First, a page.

‘The South’, Seymour Chwast’s special civil rights issue of Push Pin Graphic, was a virtuoso display of graphic design authorship
Martin Luther King was assassinated in 1968: a tragic and senseless act of violence, but just one of many in a long legacy of racial injustice. The civil rights movement in the United States, which began with slavery abolitionists in the mid-nineteenth century, and reached catharsis with the March on Washington in the mid-1960s, was met with forceful resistance matched only by those willing to die for freedom. In the deep South – Alabama and Mississippi – civil rights workers who fought to end well over a century of institutionalised racism were beaten up or killed. When in 1964 three young civil rights workers, Andrew Goodman and Michael H. Schwerner (white middle-class New Yorkers) and James Earl Chaney (a Southern black man) were murdered in Philadelphia, Mississippi by Ku Klux Klan members (including sheriff’s deputies), each brutally beaten, shot, and mutilated, Americans began to take notice.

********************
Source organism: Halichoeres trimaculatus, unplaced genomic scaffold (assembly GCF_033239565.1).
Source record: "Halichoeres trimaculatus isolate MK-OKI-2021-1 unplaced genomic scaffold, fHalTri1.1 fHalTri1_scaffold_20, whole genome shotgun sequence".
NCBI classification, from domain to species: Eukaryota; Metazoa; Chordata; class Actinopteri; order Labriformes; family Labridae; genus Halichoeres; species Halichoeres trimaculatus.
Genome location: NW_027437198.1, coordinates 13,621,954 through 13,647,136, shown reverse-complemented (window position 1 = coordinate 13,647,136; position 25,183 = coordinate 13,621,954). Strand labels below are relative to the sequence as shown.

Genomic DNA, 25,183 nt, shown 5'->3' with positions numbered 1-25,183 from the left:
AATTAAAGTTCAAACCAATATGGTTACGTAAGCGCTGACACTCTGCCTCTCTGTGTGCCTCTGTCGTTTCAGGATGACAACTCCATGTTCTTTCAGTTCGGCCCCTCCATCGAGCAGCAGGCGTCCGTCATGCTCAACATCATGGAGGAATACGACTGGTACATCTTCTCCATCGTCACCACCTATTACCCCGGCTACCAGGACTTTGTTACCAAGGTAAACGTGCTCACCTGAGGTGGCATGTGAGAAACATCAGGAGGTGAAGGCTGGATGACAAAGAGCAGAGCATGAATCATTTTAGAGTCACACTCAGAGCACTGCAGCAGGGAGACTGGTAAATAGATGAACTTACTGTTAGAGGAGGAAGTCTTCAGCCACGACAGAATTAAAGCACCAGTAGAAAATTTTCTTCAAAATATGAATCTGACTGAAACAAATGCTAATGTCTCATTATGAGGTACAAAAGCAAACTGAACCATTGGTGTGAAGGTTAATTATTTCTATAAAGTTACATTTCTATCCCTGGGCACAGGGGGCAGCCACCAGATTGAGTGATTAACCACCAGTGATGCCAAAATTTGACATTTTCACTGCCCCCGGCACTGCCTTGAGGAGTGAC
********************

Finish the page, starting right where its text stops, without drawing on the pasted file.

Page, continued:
Cover of Push Pin Graphic no. 54 ‘The South’. Dimensions: 222mm wide by 217mm high. Designer and illustrator Seymour Chwast used the studio’s promotional organ as a polemical outlet.
Top: Detail from spread of Push Pin Graphic no. 54 ‘The South’.
Spreads from ‘The South’. The format paired idealised Southern US stereotypes with photographs of martyrs to the civil rights cause.
‘The Yaller Gal That Winked At Me’ by A. M. Hernandez. Inset: Emmitt Louis Till, shot by two whites, the husband and half-brother of Mrs Roy Bryant … allegedly whistled at by Till.
In 1969 Seymour Chwast paid homage to these martyrs in issue no. 54 of the Push Pin Graphic, the monthly promotional publication of New York’s Push Pin Studios. The Graphic printed only 3000 to 5000 copies of each issue, but it was highly influential for its unique approach to visual form and content among graphic and advertising designers. Push Pin Studios was a wellspring of visual eclecticism during a period when Swiss Modernism was the reigning style. The Graphic not only showcased the Push Pin Studio’s overarching sensibility and its individual members’ talents, but it also covered a wide range of issues and themes, some of them controversial.